One: a filmed stage play always feels like a filmed stage play, no matter how much you add exterior scenes, crowd shots, scenes in public places, etc. At some point two characters will sit down for a 12 minute exposition. There’s no way around it. If it’s one of those drawing-room murders, the police will never take the characters down to the station; they will conduct the entire investigation in the living room of the suspects. This is why you can’t do this sort of movie or play anymore. You’d have to find a reason to bring a DNA analysis machine into the front room of the suspects. Don’t mind, do you? Deuced thing. Awfully sorry. Now if you’d both give me some hair and some oral-cavity swabs - there, that’s the ticket.

Observation Two: a movie filmed in 3D and presented in 2D is a joy to watch, because you keep noting the shots that shout THREE FRICKIN’ D, PEOPLE! In that famous 3D horror-fest “House of Wax” (with Charles Bronson as Igor; don’t miss it) there’s an utterly gratuitous scene of a man playing with a paddle ball; it goes on forever, because they’re milking the novelty of seeing a paddleball come at you in the THIIIIRRRD DIMENSION. Hitchcock did not resort to these tricks, mainly because he hated the idea. There’s a great 3D moment when Grace Kelly is reaching for the sewing scissors to stab her assailant, but aside from that Hitch’s sole nod to 3D is to place furniture in the foreground. There’s always A LAMP! in the foreground, or AN OTTOMAN!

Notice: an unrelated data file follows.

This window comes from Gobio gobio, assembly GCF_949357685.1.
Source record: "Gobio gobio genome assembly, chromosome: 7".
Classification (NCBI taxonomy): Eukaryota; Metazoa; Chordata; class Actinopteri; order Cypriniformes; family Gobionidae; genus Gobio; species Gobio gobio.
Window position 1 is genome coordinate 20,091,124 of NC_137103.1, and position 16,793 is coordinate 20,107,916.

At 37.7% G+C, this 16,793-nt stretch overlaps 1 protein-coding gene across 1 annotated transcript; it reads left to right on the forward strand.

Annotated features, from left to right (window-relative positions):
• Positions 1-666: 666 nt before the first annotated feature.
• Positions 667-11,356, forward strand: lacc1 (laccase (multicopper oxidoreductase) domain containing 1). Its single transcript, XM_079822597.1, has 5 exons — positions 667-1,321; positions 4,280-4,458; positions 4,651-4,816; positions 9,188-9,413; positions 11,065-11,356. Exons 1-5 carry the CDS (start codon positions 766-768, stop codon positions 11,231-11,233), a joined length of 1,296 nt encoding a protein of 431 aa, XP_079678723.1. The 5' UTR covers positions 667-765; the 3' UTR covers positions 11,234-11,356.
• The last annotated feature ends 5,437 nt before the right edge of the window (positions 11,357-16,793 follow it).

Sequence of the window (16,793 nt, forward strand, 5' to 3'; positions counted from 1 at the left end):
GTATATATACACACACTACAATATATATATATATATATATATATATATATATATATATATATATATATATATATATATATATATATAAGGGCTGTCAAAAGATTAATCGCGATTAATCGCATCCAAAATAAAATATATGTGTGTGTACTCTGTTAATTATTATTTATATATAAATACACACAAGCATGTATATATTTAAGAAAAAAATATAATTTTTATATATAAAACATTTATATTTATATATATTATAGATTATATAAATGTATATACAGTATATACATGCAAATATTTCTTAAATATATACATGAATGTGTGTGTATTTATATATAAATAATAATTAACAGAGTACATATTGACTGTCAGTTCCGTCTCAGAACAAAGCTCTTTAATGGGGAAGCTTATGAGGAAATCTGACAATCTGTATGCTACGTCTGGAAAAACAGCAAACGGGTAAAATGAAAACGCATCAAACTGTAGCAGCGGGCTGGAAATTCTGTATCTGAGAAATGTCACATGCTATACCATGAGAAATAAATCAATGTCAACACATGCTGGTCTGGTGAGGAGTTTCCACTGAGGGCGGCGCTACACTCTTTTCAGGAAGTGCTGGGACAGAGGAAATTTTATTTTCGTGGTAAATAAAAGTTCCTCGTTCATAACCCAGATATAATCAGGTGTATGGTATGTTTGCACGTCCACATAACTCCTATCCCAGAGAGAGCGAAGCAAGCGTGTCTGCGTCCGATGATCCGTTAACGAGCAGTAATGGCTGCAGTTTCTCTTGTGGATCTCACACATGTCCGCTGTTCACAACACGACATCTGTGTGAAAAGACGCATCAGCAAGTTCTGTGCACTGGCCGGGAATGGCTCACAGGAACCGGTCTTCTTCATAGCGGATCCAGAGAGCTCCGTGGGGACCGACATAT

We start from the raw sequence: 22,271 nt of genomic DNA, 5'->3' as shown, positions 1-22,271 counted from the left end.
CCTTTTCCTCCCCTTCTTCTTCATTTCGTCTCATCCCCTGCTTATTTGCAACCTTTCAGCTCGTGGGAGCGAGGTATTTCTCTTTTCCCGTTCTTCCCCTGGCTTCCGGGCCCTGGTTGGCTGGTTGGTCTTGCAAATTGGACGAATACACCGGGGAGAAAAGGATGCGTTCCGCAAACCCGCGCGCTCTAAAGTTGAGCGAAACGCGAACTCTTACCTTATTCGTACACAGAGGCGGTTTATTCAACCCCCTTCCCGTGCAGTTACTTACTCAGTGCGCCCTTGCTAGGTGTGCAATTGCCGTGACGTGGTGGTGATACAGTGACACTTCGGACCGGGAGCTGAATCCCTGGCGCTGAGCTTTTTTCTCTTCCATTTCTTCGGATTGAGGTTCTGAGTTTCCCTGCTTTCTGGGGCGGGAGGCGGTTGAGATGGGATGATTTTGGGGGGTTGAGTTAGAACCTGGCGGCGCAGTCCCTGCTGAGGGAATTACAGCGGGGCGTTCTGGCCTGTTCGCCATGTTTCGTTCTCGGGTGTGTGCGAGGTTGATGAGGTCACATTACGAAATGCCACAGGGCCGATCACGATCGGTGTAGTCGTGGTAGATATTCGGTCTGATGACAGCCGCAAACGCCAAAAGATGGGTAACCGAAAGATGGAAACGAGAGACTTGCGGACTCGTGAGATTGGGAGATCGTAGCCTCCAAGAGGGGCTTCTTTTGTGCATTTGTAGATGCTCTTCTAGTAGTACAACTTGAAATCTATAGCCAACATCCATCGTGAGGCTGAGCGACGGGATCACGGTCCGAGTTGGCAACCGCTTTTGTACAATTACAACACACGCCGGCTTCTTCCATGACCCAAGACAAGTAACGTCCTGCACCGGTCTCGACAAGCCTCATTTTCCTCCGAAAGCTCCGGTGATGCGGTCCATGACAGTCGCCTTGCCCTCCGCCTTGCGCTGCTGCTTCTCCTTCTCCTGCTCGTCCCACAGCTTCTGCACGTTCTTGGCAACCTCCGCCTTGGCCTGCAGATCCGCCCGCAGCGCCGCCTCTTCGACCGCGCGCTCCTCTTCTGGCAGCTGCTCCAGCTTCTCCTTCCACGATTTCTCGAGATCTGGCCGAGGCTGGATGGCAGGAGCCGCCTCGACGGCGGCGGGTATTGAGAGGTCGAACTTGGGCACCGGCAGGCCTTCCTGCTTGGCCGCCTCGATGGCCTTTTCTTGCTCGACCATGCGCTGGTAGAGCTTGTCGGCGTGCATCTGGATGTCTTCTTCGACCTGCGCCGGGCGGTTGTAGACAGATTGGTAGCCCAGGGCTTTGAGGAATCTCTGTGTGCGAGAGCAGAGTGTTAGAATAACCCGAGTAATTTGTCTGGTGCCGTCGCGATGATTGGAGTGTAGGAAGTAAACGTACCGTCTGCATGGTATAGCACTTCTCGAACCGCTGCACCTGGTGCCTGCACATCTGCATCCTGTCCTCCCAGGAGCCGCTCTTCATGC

A few nights ago I watched, God Help Me, the end of Airport ‘75. Chuck Heston, Karen Black, and Linda Blair as the Plucky Girl With A Vague Illness. Of course I saw it in high school; the original Airport made a great impression on me when I saw it on TV as a kid. For the genre, it’s still pretty good; nice Alex North score, and priceless interior footage of the Minneapolis-St. Paul airport. And of course it had George Kennedy as Joe Patroni, a stogie-chompin’ uber-mechanic who called planes “baby” and was your go-to man when a plane ran off Runway 2-niner, thereby imperiling Western Civilization. The original Airplane had Helen Hayes, and this meant that all subsequent disaster movies must have a geriatric thespian from Hollywood’s golden age.

Towering Inferno: Fred Astaire
Airport 75: Myrna Loy, Gloria Swanson
Airport 77: Olivia DeHavilland, Jimmy Stewart
Meteor: Henry Fonda
Earthquake: Ava Gardner
Poseidon Adventure: Charlie Chaplin (uncredited; played “old man #6 impaled on trident)

Okay, I made that last one up. Airport 77 was on right after, and I had to watch it. Jimmy Stewart does not interact with anyone in the movie; he appears in the credit sequence, then appears on a message to the passengers - on LASERDISC! I know it’s cruel to mock the high-tech pretensions of the past; I’m sure when I saw the movie the first time, and the stew placed that giant silver platter in the machine I was quite impressed. Wow: metal robot records. Cool. To show you how high-tech the plane was, it also had a table in the bar with Pong built right into the tabletop.

I know, I know: it’s unfair to mock the past for these things. In ten years people will guffaw at the size of the phones in the Matrix movies. Nothing is so dated as yesterday’s future.

Ding! That’s it. Ten o’clock. I am not going to stay up and type all night; Dial M’s conclusion awaits, and I want to see just how the stuffy proto-Colombo British detective traps Ray Milland.

Was there anyone as smart, shifty, untrustworthy, cultured, tortured and off-putting as Ray Milland? I know I have a good impression of him from some movie, but I can’t remember which. He must have been a hero at some point, because all of his dark roles seem to playing against type. But that was his type. Don’t miss the Corman C-grade “Man with the X-Ray Eyes” (costarring Don Rickles!) He radiates desperate contempt.

As opposed to George Sanders, who radiated confident contempt. And who would you rather hit the town with?